It’s an admission that raises a number of interesting questions about the song that has made Lorde the toast of the music recording industry and put her at the top of the American and British pop charts.
Yelich-O’Connor has a poet’s eye and a novelist’s imagination, and in “Royals” she puts both to good use. Certainly, the song should not be considered autobiographical. Takapuna, where she grew up, is located many kilometres away from the “torn up” suburbs of Auckland, and is by no stretch of the imagination an address to be ashamed of.
But then, Yelich-O’Connor’s primary gaze has always been directed up – not down. Her fascination, reflected in the name she chose, “Lorde”, has, by her own admission, been with those at the summit of the social pyramid: “ever since I was a little kid, I have been really into royals and aristocracy”.
A careful reading of “Royals” bears this out, for at the heart of the song there lies, not a plea for social equality, but for a very different and better kind of aristocracy: one grounded not in the narcissism of bling and vulgar ostentation, but in the authenticity of one’s emotional and aesthetic experiences, and the purity of one’s ambitions.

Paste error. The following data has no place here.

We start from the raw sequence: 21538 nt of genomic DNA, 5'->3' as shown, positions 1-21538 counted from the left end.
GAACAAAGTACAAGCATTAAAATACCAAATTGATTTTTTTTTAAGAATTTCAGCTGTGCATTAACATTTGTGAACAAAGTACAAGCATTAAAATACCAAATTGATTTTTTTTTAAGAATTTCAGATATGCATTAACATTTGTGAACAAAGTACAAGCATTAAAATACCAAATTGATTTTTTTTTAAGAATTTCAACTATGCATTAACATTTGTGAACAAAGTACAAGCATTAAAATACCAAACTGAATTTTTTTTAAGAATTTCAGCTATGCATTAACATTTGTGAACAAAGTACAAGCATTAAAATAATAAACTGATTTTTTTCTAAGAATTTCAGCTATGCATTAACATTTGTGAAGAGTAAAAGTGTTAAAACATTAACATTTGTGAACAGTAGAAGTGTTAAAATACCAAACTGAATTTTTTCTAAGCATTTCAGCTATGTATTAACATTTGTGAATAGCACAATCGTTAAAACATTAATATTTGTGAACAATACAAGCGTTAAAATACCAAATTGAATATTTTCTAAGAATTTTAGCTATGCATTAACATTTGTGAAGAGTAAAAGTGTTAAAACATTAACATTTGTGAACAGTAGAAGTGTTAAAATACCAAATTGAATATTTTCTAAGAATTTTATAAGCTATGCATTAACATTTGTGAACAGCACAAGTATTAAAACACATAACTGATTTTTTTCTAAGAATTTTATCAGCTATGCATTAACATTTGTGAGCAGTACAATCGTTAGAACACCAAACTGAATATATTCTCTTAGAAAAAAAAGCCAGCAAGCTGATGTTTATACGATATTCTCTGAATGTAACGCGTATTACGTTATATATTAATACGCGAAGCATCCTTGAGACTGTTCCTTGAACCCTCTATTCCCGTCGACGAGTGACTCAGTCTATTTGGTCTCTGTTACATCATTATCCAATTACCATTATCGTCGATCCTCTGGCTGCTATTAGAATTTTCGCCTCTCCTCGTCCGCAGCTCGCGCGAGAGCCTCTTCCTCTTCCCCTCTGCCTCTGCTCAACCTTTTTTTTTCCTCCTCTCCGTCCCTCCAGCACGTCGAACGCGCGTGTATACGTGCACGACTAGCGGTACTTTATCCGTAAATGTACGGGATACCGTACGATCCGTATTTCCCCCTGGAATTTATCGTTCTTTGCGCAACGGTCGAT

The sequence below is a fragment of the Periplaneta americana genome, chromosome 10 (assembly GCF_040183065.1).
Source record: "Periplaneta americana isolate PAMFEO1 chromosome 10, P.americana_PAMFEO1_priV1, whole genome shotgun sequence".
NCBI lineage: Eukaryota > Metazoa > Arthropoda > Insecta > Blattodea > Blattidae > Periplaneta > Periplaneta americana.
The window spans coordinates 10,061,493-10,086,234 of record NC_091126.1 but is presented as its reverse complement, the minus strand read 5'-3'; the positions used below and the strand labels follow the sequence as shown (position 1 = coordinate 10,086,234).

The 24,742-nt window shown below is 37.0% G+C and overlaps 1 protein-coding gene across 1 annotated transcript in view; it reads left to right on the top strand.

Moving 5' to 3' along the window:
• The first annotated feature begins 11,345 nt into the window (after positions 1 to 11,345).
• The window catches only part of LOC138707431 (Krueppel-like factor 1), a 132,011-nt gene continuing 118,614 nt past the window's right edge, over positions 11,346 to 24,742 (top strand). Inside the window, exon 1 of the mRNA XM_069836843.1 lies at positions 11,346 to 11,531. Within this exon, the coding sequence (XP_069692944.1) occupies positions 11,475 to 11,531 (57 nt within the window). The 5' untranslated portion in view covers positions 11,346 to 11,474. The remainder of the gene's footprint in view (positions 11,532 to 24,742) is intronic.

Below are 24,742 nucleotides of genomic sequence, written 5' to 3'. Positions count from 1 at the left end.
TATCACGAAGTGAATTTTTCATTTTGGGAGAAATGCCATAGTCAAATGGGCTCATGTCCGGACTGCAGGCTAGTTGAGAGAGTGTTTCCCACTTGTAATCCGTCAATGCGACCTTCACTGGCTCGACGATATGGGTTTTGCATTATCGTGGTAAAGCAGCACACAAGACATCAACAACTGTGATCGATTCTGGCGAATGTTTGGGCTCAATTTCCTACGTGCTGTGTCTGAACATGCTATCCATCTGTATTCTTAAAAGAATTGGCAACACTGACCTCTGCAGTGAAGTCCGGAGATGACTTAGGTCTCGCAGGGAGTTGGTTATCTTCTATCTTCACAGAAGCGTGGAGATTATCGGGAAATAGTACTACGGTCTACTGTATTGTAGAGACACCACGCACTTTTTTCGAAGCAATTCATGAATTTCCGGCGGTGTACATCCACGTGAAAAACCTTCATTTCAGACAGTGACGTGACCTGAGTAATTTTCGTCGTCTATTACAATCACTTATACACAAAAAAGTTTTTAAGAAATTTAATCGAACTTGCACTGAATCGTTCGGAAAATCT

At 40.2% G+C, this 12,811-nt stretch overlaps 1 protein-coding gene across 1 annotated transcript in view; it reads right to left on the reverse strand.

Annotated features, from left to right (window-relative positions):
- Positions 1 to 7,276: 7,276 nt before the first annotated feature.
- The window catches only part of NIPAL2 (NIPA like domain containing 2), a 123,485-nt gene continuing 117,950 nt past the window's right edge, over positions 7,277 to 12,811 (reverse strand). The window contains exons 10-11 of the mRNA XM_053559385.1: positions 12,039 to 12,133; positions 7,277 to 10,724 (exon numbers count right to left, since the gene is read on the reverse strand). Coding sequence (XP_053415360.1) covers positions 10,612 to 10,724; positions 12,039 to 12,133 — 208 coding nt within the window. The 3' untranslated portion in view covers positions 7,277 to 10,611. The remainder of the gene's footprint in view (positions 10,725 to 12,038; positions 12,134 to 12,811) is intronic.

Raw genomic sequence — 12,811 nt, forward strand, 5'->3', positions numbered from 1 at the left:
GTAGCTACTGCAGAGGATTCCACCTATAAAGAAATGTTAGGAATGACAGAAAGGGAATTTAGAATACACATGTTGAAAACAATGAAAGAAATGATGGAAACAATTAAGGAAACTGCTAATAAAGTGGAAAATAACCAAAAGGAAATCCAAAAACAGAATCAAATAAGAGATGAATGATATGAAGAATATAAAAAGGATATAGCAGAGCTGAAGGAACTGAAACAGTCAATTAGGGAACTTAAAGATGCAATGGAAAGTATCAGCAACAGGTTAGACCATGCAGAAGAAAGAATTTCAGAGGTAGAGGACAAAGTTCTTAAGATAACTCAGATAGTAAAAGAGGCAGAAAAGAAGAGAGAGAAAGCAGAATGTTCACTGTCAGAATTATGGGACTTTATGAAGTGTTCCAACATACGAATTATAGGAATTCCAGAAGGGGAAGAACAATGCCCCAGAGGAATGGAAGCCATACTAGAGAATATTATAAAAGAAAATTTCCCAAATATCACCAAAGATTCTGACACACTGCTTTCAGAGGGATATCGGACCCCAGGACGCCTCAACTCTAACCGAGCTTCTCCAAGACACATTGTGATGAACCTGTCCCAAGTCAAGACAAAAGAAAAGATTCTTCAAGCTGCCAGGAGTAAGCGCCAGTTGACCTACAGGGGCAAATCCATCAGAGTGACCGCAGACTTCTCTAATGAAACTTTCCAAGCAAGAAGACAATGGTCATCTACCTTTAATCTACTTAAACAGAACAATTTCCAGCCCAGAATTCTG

The director of Pentatonix video of “Royals” draws our attention to this aspect of the song by dressing his talent in flashy outfits and bedecking them with bling – setting up an ironic disparity between the song and the singers. It is only at the end of the video that the five performers are redeemed – delivering their last, extraordinary harmonies as authentic artists, dressed in ordinary street attire.
The same theme underscores Yelich-O’Connor’s very public contretemps with other female artists. These have all been about redefining what it means to be famous: about what sort of person the successful artist should strive to become and what sort of values she should be trying to promote.
This heady – almost Nietzschean – brew is a remarkable achievement for a young woman of just 16 years. The shifts within the song, from the vulnerable first person, to the security of the collective “we”, reflecting, perhaps, just how difficult the songwriter found it to keep her central idea on track.
Indeed, Yelich-O’Connor’s shifts into the second person “you can call me queen bee” suggest that, at its simplest, “Royals” is about two young people in love; and that it is this, the oldest and most profound of human experiences, that exposes most tellingly the shallow narcissism of celebrity culture.
However one chooses to read it, “Royals” has rightfully become an anthem for its author’s generation. Within its lines you will find the Gen Y hunger for fame and recognition, as well as their worrying familiarity with all the talismans of conventional success. But also present in “Royals” is the Millennials’ yearning to transcend the soulless materiality of twenty-first century life; to be someone or do something capable of making the world stop in its tracks and recall what it is to be human.
Pentatonix, with their youth, their vitality and their extraordinary voices are potent exemplars of that power; as is Ella Yelich-O’Connor, the young New Zealand woman who put her words in their mouths.